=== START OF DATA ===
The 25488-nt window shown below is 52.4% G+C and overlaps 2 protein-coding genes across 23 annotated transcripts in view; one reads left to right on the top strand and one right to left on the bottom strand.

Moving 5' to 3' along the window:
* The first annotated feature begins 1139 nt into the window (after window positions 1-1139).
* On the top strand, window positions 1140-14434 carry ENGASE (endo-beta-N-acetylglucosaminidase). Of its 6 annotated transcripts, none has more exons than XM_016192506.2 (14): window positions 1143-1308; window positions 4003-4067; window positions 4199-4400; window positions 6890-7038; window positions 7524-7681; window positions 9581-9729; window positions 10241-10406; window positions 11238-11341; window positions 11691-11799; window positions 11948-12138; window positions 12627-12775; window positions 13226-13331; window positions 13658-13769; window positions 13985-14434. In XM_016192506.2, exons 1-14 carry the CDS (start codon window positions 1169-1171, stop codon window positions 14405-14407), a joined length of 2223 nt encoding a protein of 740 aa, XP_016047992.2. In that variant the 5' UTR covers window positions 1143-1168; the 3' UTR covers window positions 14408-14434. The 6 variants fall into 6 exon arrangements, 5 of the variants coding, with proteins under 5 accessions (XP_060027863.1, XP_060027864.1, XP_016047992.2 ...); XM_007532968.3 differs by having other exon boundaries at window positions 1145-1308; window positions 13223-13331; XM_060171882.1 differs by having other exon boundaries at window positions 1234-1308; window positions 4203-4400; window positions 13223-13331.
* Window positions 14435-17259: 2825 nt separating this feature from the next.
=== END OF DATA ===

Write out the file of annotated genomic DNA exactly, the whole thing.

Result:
The 25488-nt window shown below is 52.4% G+C and overlaps 2 protein-coding genes across 23 annotated transcripts in view; one reads left to right on the top strand and one right to left on the bottom strand.

Moving 5' to 3' along the window:
* The first annotated feature begins 1139 nt into the window (after window positions 1-1139).
* On the top strand, window positions 1140-14434 carry ENGASE (endo-beta-N-acetylglucosaminidase). Of its 6 annotated transcripts, none has more exons than XM_016192506.2 (14): window positions 1143-1308; window positions 4003-4067; window positions 4199-4400; window positions 6890-7038; window positions 7524-7681; window positions 9581-9729; window positions 10241-10406; window positions 11238-11341; window positions 11691-11799; window positions 11948-12138; window positions 12627-12775; window positions 13226-13331; window positions 13658-13769; window positions 13985-14434. In XM_016192506.2, exons 1-14 carry the CDS (start codon window positions 1169-1171, stop codon window positions 14405-14407), a joined length of 2223 nt encoding a protein of 740 aa, XP_016047992.2. In that variant the 5' UTR covers window positions 1143-1168; the 3' UTR covers window positions 14408-14434. The 6 variants fall into 6 exon arrangements, 5 of the variants coding, with proteins under 5 accessions (XP_060027863.1, XP_060027864.1, XP_016047992.2 ...); XM_007532968.3 differs by having other exon boundaries at window positions 1145-1308; window positions 13223-13331; XM_060171882.1 differs by having other exon boundaries at window positions 1234-1308; window positions 4203-4400; window positions 13223-13331.
* Window positions 14435-17259: 2825 nt separating this feature from the next.